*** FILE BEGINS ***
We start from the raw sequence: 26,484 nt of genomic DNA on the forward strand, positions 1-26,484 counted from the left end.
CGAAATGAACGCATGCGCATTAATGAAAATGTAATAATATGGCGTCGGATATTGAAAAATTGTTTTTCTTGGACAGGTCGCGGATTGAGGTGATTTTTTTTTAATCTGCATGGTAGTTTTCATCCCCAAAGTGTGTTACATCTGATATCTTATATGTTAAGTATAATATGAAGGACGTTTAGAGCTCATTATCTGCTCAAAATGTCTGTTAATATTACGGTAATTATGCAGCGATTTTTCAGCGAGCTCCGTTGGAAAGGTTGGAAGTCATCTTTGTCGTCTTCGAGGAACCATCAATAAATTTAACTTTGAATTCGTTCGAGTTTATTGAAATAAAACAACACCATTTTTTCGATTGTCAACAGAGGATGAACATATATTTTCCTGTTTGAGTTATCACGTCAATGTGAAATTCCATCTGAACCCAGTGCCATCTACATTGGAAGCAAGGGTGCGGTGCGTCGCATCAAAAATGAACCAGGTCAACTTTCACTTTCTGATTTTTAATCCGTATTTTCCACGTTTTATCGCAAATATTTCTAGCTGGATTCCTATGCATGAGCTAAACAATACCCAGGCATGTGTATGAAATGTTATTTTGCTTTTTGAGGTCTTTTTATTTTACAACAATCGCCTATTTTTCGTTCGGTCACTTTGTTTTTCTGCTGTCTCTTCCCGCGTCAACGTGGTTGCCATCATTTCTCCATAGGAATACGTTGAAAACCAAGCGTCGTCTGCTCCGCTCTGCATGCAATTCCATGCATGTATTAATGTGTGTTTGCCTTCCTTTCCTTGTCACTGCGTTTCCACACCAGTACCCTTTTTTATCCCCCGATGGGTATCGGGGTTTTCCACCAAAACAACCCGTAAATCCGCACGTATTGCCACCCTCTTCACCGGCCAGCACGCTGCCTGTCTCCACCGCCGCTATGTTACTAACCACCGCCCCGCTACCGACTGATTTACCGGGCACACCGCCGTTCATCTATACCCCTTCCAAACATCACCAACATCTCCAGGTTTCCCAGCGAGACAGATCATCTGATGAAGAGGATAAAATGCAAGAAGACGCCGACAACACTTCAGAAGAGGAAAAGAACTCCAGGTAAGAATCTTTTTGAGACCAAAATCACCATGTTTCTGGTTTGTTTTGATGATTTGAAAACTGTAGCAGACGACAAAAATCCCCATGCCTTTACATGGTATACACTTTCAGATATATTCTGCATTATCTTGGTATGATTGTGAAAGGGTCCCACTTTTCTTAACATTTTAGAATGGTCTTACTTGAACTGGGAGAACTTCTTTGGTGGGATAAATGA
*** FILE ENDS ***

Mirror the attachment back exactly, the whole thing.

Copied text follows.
We start from the raw sequence: 26,484 nt of genomic DNA on the forward strand, positions 1-26,484 counted from the left end.
CGAAATGAACGCATGCGCATTAATGAAAATGTAATAATATGGCGTCGGATATTGAAAAATTGTTTTTCTTGGACAGGTCGCGGATTGAGGTGATTTTTTTTTAATCTGCATGGTAGTTTTCATCCCCAAAGTGTGTTACATCTGATATCTTATATGTTAAGTATAATATGAAGGACGTTTAGAGCTCATTATCTGCTCAAAATGTCTGTTAATATTACGGTAATTATGCAGCGATTTTTCAGCGAGCTCCGTTGGAAAGGTTGGAAGTCATCTTTGTCGTCTTCGAGGAACCATCAATAAATTTAACTTTGAATTCGTTCGAGTTTATTGAAATAAAACAACACCATTTTTTCGATTGTCAACAGAGGATGAACATATATTTTCCTGTTTGAGTTATCACGTCAATGTGAAATTCCATCTGAACCCAGTGCCATCTACATTGGAAGCAAGGGTGCGGTGCGTCGCATCAAAAATGAACCAGGTCAACTTTCACTTTCTGATTTTTAATCCGTATTTTCCACGTTTTATCGCAAATATTTCTAGCTGGATTCCTATGCATGAGCTAAACAATACCCAGGCATGTGTATGAAATGTTATTTTGCTTTTTGAGGTCTTTTTATTTTACAACAATCGCCTATTTTTCGTTCGGTCACTTTGTTTTTCTGCTGTCTCTTCCCGCGTCAACGTGGTTGCCATCATTTCTCCATAGGAATACGTTGAAAACCAAGCGTCGTCTGCTCCGCTCTGCATGCAATTCCATGCATGTATTAATGTGTGTTTGCCTTCCTTTCCTTGTCACTGCGTTTCCACACCAGTACCCTTTTTTATCCCCCGATGGGTATCGGGGTTTTCCACCAAAACAACCCGTAAATCCGCACGTATTGCCACCCTCTTCACCGGCCAGCACGCTGCCTGTCTCCACCGCCGCTATGTTACTAACCACCGCCCCGCTACCGACTGATTTACCGGGCACACCGCCGTTCATCTATACCCCTTCCAAACATCACCAACATCTCCAGGTTTCCCAGCGAGACAGATCATCTGATGAAGAGGATAAAATGCAAGAAGACGCCGACAACACTTCAGAAGAGGAAAAGAACTCCAGGTAAGAATCTTTTTGAGACCAAAATCACCATGTTTCTGGTTTGTTTTGATGATTTGAAAACTGTAGCAGACGACAAAAATCCCCATGCCTTTACATGGTATACACTTTCAGATATATTCTGCATTATCTTGGTATGATTGTGAAAGGGTCCCACTTTTCTTAACATTTTAGAATGGTCTTACTTGAACTGGGAGAACTTCTTTGGTGGGATAAATGA